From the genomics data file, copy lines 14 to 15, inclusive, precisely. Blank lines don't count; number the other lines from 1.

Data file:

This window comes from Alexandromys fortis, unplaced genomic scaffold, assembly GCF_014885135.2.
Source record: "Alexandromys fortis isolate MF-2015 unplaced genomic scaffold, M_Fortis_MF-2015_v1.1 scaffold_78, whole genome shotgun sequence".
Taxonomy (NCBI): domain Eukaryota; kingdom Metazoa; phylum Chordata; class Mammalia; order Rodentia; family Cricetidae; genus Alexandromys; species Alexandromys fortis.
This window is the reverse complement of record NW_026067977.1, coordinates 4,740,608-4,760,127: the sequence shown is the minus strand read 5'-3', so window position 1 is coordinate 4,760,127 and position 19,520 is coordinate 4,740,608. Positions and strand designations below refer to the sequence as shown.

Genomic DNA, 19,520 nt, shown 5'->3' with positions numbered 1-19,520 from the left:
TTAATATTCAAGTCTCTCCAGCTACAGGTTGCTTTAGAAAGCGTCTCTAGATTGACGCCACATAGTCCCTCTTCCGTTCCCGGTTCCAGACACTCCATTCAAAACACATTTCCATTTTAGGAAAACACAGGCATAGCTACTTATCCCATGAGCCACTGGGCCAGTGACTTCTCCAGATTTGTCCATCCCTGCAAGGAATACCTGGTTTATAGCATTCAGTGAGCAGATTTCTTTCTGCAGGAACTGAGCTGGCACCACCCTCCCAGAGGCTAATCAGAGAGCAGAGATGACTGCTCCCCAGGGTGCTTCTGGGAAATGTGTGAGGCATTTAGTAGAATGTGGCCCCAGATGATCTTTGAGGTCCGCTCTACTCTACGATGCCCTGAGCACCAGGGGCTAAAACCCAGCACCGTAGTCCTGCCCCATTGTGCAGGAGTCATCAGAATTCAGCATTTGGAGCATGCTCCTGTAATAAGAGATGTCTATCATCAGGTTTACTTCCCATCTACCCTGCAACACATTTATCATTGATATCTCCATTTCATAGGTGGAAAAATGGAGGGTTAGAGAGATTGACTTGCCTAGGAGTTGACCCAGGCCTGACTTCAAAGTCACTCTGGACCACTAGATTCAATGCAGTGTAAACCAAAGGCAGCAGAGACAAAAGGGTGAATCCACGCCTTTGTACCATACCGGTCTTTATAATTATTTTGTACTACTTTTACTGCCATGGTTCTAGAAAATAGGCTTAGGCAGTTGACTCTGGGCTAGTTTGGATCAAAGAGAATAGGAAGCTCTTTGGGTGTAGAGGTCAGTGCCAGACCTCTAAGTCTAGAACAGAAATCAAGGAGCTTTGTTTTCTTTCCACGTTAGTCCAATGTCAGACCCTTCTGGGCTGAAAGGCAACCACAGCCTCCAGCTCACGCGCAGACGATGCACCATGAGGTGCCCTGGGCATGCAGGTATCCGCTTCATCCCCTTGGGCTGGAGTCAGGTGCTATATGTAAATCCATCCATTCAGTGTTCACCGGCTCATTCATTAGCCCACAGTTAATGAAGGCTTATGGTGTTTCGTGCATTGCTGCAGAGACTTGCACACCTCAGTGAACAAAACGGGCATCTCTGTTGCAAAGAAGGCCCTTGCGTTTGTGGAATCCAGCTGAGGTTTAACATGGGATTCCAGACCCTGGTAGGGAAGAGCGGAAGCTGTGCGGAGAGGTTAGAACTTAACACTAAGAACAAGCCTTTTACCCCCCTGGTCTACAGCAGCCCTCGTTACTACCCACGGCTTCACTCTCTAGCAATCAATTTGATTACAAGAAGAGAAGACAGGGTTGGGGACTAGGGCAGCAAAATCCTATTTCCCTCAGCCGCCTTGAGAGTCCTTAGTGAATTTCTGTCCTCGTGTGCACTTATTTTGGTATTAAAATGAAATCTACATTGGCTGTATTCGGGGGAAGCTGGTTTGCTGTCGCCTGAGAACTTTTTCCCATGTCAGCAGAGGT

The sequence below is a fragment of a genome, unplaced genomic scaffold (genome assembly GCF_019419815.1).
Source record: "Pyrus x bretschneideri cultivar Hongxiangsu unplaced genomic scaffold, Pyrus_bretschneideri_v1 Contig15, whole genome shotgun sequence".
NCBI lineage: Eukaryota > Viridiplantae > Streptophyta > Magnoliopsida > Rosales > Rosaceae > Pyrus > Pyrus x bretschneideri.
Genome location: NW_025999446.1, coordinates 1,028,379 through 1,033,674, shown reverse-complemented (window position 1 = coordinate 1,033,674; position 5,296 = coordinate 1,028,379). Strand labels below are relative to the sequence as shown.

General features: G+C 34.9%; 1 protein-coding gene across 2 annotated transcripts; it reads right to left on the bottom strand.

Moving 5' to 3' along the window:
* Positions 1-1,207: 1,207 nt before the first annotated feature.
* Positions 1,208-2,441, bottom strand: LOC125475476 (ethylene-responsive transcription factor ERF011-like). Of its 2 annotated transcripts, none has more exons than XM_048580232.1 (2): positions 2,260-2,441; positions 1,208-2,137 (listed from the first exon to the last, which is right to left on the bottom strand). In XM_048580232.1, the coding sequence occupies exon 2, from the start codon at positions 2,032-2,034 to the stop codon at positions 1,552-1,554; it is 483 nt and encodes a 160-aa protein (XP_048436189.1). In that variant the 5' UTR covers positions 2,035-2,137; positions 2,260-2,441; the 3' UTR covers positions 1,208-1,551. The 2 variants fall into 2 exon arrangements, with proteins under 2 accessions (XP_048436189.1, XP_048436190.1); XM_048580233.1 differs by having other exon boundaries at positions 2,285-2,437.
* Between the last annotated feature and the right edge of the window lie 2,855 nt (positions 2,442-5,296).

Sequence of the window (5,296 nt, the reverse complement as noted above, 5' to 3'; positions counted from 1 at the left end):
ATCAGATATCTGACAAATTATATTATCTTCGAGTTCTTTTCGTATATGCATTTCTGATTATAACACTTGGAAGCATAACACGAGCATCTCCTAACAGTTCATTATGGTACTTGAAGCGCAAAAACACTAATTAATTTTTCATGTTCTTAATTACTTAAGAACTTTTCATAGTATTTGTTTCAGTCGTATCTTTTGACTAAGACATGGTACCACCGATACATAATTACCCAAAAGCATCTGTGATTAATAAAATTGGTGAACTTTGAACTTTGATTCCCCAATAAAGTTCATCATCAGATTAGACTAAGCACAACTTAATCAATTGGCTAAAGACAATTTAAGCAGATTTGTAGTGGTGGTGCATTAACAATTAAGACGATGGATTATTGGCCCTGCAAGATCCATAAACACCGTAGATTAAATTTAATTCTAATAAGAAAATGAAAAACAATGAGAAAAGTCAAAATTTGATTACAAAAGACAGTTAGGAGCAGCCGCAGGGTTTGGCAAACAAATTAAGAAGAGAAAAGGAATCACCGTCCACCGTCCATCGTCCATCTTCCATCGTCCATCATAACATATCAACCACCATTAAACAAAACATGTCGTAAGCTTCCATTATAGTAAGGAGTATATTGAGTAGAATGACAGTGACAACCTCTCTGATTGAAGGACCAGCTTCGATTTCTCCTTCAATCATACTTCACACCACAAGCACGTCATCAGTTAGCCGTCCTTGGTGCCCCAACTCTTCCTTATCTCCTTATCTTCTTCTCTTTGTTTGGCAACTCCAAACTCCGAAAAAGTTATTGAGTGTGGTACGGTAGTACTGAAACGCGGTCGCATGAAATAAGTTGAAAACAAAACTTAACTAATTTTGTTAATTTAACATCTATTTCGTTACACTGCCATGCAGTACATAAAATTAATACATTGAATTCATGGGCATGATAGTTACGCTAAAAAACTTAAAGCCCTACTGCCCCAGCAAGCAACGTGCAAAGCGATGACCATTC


* Positions 1,208-2,441, bottom strand: LOC125475476 (ethylene-responsive transcription factor ERF011-like). Of its 2 annotated transcripts, none has more exons than XM_048580232.1 (2): positions 2,260-2,441; positions 1,208-2,137 (listed from the first exon to the last, which is right to left on the bottom strand). In XM_048580232.1, the coding sequence occupies exon 2, from the start codon at positions 2,032-2,034 to the stop codon at positions 1,552-1,554; it is 483 nt and encodes a 160-aa protein (XP_048436189.1). In that variant the 5' UTR covers positions 2,035-2,137; positions 2,260-2,441; the 3' UTR covers positions 1,208-1,551. The 2 variants fall into 2 exon arrangements, with proteins under 2 accessions (XP_048436189.1, XP_048436190.1); XM_048580233.1 differs by having other exon boundaries at positions 2,285-2,437.
* Between the last annotated feature and the right edge of the window lie 2,855 nt (positions 2,442-5,296).